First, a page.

Using Print Servers

First and foremost, it’s important to understand that you absolutely do not need to add a separate print server device to your network in order to make a printer accessible to all your computers. Any time that a printer is connected to a Windows system and shared, that Windows system is acting as a print server, and will be get the job done without the need for any additional hardware.

With that in mind, you may be asking why anyone would bother adding a hardware print server to their network at all. The simple answer is that when your printer is connected to a computer, you can only print documents if the computer that it’s connected to is up and running. If the computer has been powered down, other systems on the network can’t communicate with it, and therefore can’t print.

A hardware print server saves you the hassle associated with leaving a PC up and running all the time for the single purpose of being able to use the attached printer. All you need to do is connect the print server’s Ethernet port to an available port on your network hub or switch, and then connect your printer(s) to its USB or parallel port(s). The configurable settings of most print servers are accessible via a web browser, where you can assign settings like a password, IP address, port settings, and so on. If the model you choose doesn’t include web-based management, it will typically use a standalone software utility instead.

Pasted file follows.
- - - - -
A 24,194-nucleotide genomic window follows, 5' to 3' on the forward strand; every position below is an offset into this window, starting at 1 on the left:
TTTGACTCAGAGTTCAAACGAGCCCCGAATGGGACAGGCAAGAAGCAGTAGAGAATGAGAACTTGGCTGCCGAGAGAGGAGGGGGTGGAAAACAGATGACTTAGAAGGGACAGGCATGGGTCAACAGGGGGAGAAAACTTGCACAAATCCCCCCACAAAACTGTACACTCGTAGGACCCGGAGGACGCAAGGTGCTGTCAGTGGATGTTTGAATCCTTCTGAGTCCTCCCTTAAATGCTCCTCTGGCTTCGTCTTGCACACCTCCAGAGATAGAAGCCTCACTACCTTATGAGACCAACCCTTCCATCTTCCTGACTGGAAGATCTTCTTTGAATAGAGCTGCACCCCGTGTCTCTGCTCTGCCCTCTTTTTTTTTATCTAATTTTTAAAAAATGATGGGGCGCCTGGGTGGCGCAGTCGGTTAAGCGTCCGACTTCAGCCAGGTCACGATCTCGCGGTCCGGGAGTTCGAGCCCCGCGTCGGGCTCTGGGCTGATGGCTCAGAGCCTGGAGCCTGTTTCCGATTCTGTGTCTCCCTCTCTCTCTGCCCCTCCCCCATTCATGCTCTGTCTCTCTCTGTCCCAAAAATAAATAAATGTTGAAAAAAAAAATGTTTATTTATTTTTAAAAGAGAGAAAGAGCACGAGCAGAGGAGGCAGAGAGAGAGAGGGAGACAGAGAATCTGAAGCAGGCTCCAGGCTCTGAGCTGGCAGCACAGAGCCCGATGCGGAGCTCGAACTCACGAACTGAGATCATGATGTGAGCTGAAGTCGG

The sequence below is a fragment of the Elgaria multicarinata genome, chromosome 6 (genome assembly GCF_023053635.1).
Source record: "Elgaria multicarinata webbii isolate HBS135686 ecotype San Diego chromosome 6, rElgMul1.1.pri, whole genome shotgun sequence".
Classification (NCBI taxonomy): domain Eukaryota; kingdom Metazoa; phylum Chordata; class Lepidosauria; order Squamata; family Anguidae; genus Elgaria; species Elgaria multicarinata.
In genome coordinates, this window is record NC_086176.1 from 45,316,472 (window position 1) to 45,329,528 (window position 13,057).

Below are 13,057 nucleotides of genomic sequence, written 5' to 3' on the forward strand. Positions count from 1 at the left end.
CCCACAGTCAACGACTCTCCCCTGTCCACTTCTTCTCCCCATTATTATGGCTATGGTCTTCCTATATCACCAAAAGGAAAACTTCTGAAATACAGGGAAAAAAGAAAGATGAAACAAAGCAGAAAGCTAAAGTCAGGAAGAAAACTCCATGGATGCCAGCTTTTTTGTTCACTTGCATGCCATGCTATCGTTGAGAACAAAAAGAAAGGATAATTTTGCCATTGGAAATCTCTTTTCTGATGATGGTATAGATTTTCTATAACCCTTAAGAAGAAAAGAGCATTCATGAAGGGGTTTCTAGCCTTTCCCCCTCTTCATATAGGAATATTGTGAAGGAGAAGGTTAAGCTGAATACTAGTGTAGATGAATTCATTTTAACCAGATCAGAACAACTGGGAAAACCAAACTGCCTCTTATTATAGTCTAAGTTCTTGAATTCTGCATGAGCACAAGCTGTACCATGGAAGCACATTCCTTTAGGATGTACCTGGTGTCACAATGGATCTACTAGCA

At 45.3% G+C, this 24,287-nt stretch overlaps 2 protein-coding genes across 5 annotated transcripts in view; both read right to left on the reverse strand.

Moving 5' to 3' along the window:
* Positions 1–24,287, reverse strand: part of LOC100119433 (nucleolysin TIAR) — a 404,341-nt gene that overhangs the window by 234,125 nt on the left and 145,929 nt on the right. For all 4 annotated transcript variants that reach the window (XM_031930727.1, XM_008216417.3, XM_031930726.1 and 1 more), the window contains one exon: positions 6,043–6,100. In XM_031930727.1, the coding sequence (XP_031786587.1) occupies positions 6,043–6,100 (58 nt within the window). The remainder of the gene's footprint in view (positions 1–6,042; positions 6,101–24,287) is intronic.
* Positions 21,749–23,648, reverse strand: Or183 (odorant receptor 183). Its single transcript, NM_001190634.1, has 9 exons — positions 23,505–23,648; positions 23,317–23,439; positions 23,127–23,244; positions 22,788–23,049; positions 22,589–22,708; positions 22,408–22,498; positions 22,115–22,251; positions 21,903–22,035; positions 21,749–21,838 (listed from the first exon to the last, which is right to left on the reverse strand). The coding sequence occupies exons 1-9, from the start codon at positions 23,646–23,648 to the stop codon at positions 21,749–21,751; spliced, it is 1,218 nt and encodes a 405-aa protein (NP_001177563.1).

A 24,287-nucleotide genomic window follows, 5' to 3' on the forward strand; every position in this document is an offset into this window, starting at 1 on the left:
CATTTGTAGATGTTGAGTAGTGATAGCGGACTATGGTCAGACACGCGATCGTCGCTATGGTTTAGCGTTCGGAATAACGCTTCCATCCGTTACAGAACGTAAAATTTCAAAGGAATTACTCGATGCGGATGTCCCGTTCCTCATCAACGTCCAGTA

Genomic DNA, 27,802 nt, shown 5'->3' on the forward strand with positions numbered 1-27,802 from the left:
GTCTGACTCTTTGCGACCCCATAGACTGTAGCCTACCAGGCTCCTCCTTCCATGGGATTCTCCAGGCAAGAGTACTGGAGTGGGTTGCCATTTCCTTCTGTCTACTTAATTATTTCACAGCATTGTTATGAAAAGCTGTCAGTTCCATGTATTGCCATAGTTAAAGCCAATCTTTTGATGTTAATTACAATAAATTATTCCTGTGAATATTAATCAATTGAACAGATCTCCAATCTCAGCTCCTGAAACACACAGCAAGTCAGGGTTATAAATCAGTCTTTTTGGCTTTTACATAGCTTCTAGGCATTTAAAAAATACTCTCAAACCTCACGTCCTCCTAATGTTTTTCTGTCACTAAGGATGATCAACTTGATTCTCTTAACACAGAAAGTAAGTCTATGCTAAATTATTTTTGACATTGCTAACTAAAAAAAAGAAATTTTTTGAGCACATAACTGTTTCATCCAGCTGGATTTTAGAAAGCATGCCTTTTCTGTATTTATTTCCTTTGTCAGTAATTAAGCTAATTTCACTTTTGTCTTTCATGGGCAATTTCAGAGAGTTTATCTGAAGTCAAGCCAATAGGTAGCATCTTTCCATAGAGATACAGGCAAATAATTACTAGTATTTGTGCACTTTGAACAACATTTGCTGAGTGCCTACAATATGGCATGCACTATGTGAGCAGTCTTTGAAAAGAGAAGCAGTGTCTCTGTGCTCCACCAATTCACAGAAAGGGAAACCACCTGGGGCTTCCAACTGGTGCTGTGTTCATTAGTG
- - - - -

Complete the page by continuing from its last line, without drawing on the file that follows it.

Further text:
Besides avoiding the need to leave a PC on all the time, using a hardware print server gives you more flexibility as to where you locate your printer(s) and helps to reduce print-related bottlenecks. For example, rather than the printer being attached to a PC stored in a particular room or office, it could be placed in a more convenient and accessible location for users on your network. On the performance front, a print server is dedicated to tasks like spooling and processing print jobs, relieve a PC-based print server from having to perform these tasks.

Print servers come in all shapes and sizes, so it’s worth doing a little research prior to running out to buy one. Some include ports to attach multiple printers, while others connect to one printer only – be sure that the device you choose uses the same connections as your printers. Shop around for a good deal, as prices on print servers vary widely depending on their features and capabilities.

Author: Dan DiNicolo

Dan DiNicolo is a freelance author, consultant, trainer, and the managing editor of He is the author of the CCNA Study Guide found on this site, as well as many books including the PC Magazine titles Windows XP Security Solutions and Windows Vista Security Solutions. Click here to contact Dan.